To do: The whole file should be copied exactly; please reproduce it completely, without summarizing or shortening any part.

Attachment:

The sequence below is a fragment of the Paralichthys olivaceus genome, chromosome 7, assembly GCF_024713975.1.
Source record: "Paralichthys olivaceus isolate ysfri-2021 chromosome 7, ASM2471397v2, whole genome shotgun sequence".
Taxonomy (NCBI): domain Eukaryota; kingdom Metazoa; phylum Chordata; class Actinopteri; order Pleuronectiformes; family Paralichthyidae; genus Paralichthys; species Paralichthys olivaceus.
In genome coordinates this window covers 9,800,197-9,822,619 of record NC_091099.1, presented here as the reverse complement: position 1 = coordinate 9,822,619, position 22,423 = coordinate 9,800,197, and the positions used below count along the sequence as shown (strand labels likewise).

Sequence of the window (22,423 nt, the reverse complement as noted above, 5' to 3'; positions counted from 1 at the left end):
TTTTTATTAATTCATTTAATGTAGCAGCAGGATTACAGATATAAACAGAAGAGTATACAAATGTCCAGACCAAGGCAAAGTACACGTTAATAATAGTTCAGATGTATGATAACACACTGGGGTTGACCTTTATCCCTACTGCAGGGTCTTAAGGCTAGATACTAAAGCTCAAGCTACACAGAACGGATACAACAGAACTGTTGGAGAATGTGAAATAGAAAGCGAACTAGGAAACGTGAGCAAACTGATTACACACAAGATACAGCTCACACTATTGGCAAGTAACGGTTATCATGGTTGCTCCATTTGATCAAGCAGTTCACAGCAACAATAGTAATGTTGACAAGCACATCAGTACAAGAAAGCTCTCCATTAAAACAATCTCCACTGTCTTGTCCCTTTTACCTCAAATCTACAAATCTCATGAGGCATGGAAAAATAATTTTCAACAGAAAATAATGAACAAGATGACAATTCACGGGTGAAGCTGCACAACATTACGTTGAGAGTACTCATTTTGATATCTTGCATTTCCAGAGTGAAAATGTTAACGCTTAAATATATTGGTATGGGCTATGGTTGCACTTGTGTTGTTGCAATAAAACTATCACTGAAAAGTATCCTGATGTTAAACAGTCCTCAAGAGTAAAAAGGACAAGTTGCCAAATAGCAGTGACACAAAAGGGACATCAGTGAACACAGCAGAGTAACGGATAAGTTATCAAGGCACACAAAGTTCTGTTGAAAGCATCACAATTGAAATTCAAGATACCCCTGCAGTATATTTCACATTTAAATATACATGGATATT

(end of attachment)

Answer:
The sequence below is a fragment of the Paralichthys olivaceus genome, chromosome 7, assembly GCF_024713975.1.
Source record: "Paralichthys olivaceus isolate ysfri-2021 chromosome 7, ASM2471397v2, whole genome shotgun sequence".
Taxonomy (NCBI): domain Eukaryota; kingdom Metazoa; phylum Chordata; class Actinopteri; order Pleuronectiformes; family Paralichthyidae; genus Paralichthys; species Paralichthys olivaceus.
In genome coordinates this window covers 9,800,197-9,822,619 of record NC_091099.1, presented here as the reverse complement: position 1 = coordinate 9,822,619, position 22,423 = coordinate 9,800,197, and the positions used below count along the sequence as shown (strand labels likewise).

Sequence of the window (22,423 nt, the reverse complement as noted above, 5' to 3'; positions counted from 1 at the left end):
TTTTTATTAATTCATTTAATGTAGCAGCAGGATTACAGATATAAACAGAAGAGTATACAAATGTCCAGACCAAGGCAAAGTACACGTTAATAATAGTTCAGATGTATGATAACACACTGGGGTTGACCTTTATCCCTACTGCAGGGTCTTAAGGCTAGATACTAAAGCTCAAGCTACACAGAACGGATACAACAGAACTGTTGGAGAATGTGAAATAGAAAGCGAACTAGGAAACGTGAGCAAACTGATTACACACAAGATACAGCTCACACTATTGGCAAGTAACGGTTATCATGGTTGCTCCATTTGATCAAGCAGTTCACAGCAACAATAGTAATGTTGACAAGCACATCAGTACAAGAAAGCTCTCCATTAAAACAATCTCCACTGTCTTGTCCCTTTTACCTCAAATCTACAAATCTCATGAGGCATGGAAAAATAATTTTCAACAGAAAATAATGAACAAGATGACAATTCACGGGTGAAGCTGCACAACATTACGTTGAGAGTACTCATTTTGATATCTTGCATTTCCAGAGTGAAAATGTTAACGCTTAAATATATTGGTATGGGCTATGGTTGCACTTGTGTTGTTGCAATAAAACTATCACTGAAAAGTATCCTGATGTTAAACAGTCCTCAAGAGTAAAAAGGACAAGTTGCCAAATAGCAGTGACACAAAAGGGACATCAGTGAACACAGCAGAGTAACGGATAAGTTATCAAGGCACACAAAGTTCTGTTGAAAGCATCACAATTGAAATTCAAGATACCCCTGCAGTATATTTCACATTTAAATATACATGGATATT